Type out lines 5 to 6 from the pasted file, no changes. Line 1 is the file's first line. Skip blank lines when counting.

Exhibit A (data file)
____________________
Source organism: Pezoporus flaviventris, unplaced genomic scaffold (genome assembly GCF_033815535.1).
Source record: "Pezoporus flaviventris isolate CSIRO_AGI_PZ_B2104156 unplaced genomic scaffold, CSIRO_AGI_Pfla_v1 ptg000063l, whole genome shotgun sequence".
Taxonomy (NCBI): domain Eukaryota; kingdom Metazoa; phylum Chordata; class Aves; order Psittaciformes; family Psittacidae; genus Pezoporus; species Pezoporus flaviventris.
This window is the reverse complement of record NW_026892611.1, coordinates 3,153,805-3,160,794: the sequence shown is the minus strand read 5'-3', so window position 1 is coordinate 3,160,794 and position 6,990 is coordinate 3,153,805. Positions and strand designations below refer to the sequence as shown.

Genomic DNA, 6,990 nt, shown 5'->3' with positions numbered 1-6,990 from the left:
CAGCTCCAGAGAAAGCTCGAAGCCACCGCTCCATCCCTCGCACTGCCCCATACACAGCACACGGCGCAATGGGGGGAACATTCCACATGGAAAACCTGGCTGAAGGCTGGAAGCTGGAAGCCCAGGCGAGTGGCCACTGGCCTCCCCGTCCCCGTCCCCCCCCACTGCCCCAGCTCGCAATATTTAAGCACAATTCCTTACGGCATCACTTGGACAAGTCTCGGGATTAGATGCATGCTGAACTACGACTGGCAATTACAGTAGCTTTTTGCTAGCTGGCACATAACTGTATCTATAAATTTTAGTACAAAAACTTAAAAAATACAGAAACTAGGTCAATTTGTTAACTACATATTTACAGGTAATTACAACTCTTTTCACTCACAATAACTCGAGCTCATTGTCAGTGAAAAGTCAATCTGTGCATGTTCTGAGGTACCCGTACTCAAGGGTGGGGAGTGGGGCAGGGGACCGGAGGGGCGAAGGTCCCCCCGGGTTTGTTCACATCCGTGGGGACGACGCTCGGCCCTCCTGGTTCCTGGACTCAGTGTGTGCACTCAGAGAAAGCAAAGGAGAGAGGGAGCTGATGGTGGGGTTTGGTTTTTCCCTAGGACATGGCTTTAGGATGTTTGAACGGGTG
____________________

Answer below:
Genomic DNA, 6,990 nt, shown 5'->3' with positions numbered 1-6,990 from the left:
CAGCTCCAGAGAAAGCTCGAAGCCACCGCTCCATCCCTCGCACTGCCCCATACACAGCACACGGCGCAATGGGGGGAACATTCCACATGGAAAACCTGGCTGAAGGCTGGAAGCTGGAAGCCCAGGCGAGTGGCCACTGGCCTCCCCGTCCCCGTCCCCCCCCACTGCCCCAGCTCGCAATATTTAAGCACAATTCCTTACGGCATCACTTGGACAAGTCTCGGGATTAGATGCATGCTGAACTACGACTGGCAATTACAGTAGCTTTTTGCTAGCTGGCACATAACTGTATCTATAAATTTTAGTACAAAAACTTAAAAAATACAGAAACTAGGTCAATTTGTTAACTACATATTTACAGGTAATTACAACTCTTTTCACTCACAATAACTCGAGCTCATTGTCAGTGAAAAGTCAATCTGTGCATGTTCTGAGGTACCCGTACTCAAGGGTGGGGAGTGGGGCAGGGGACCGGAGGGGCGAAGGTCCCCCCGGGTTTGTTCACATCCGTGGGGACGACGCTCGGCCCTCCTGGTTCCTGGACTCAGTGTGTGCACTCAGAGAAAGCAAAGGAGAGAGGGAGCTGATGGTGGGGTTTGGTTTTTCCCTAGGACATGGCTTTAGGATGTTTGAACGGGTG